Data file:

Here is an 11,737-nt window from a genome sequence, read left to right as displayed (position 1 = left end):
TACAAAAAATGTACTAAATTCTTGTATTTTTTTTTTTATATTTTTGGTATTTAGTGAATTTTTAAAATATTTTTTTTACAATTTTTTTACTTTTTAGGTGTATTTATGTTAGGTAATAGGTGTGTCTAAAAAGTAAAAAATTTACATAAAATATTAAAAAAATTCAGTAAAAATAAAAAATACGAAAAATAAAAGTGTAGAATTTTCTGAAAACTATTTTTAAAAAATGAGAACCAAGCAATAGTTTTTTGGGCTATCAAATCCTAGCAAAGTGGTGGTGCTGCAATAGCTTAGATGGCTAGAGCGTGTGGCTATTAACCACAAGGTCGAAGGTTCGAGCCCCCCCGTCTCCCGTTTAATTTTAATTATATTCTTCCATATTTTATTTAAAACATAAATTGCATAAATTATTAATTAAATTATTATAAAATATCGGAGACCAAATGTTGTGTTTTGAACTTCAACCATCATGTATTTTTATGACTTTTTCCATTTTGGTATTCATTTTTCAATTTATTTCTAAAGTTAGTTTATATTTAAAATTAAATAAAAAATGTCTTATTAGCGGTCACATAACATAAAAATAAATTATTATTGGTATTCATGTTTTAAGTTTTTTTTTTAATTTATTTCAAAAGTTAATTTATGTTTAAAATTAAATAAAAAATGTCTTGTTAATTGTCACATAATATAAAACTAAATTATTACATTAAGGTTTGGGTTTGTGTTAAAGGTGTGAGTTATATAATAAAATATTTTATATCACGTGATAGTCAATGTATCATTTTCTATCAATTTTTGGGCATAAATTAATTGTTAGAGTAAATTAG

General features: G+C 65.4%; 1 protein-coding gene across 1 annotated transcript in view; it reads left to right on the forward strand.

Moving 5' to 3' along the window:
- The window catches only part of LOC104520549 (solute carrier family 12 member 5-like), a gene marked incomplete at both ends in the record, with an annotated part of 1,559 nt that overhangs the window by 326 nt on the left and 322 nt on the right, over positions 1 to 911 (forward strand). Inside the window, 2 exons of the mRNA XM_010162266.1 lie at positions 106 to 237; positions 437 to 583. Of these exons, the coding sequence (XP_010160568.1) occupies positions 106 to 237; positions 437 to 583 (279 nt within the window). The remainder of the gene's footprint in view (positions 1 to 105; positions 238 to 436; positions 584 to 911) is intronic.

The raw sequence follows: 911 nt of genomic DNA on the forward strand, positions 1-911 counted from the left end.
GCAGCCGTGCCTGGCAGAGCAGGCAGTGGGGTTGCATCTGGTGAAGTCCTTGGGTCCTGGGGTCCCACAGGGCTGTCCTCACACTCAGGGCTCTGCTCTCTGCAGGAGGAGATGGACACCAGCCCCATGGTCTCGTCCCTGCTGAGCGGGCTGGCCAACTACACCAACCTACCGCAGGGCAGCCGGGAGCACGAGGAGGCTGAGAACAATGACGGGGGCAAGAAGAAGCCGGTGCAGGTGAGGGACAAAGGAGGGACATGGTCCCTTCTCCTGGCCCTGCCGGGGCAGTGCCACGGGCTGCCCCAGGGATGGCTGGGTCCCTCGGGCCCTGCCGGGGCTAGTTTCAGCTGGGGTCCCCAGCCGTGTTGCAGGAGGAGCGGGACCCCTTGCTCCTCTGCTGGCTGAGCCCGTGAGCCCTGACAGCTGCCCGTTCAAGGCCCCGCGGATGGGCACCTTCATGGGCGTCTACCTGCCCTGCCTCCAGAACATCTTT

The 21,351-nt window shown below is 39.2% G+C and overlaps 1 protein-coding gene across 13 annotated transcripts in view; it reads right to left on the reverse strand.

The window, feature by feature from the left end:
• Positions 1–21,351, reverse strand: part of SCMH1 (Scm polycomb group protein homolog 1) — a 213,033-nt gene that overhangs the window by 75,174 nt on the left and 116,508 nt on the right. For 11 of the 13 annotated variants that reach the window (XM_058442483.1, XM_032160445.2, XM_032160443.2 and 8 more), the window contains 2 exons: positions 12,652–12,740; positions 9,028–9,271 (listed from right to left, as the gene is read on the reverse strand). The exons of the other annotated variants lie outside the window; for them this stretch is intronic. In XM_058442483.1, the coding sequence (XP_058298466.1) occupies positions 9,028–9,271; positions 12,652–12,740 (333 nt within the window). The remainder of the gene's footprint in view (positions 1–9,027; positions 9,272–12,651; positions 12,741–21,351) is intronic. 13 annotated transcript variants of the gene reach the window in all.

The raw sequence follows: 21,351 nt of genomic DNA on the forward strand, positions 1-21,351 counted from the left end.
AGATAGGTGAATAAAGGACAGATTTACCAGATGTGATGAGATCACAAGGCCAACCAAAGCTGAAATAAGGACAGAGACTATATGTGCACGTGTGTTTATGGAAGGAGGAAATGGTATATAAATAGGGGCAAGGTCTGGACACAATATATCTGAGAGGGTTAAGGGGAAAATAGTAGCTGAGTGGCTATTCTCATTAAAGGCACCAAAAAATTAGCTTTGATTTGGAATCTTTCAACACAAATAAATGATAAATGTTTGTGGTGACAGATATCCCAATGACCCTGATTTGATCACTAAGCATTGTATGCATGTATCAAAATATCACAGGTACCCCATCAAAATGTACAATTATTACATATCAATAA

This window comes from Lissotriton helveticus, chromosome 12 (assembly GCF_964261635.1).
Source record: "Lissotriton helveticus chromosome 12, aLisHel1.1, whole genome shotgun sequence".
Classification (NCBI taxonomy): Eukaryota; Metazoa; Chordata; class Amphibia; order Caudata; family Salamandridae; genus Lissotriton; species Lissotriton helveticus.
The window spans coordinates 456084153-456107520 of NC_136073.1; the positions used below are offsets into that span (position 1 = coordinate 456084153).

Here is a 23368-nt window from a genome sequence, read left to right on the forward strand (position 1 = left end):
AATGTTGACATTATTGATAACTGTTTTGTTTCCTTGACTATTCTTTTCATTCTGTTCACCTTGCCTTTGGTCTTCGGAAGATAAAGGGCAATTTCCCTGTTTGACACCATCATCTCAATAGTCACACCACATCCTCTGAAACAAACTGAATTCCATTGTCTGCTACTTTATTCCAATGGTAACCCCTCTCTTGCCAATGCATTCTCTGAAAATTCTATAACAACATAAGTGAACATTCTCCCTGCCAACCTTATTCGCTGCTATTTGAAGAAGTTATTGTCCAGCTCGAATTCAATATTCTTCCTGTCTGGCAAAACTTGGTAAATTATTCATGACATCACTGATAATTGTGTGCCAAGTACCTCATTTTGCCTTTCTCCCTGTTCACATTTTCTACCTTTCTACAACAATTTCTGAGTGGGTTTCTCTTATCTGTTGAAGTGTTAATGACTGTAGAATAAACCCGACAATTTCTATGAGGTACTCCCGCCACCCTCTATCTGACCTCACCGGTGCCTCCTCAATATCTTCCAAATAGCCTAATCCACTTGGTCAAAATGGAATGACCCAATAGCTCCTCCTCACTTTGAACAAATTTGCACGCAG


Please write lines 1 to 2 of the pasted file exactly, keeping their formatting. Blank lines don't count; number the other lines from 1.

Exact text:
Here is an 11,737-nt window from a genome sequence, read left to right as displayed (position 1 = left end):
TACAAAAAATGTACTAAATTCTTGTATTTTTTTTTTTATATTTTTGGTATTTAGTGAATTTTTAAAATATTTTTTTTACAATTTTTTTACTTTTTAGGTGTATTTATGTTAGGTAATAGGTGTGTCTAAAAAGTAAAAAATTTACATAAAATATTAAAAAAATTCAGTAAAAATAAAAAATACGAAAAATAAAAGTGTAGAATTTTCTGAAAACTATTTTTAAAAAATGAGAACCAAGCAATAGTTTTTTGGGCTATCAAATCCTAGCAAAGTGGTGGTGCTGCAATAGCTTAGATGGCTAGAGCGTGTGGCTATTAACCACAAGGTCGAAGGTTCGAGCCCCCCCGTCTCCCGTTTAATTTTAATTATATTCTTCCATATTTTATTTAAAACATAAATTGCATAAATTATTAATTAAATTATTATAAAATATCGGAGACCAAATGTTGTGTTTTGAACTTCAACCATCATGTATTTTTATGACTTTTTCCATTTTGGTATTCATTTTTCAATTTATTTCTAAAGTTAGTTTATATTTAAAATTAAATAAAAAATGTCTTATTAGCGGTCACATAACATAAAAATAAATTATTATTGGTATTCATGTTTTAAGTTTTTTTTTTAATTTATTTCAAAAGTTAATTTATGTTTAAAATTAAATAAAAAATGTCTTGTTAATTGTCACATAATATAAAACTAAATTATTACATTAAGGTTTGGGTTTGTGTTAAAGGTGTGAGTTATATAATAAAATATTTTATATCACGTGATAGTCAATGTATCATTTTCTATCAATTTTTGGGCATAAATTAATTGTTAGAGTAAATTAG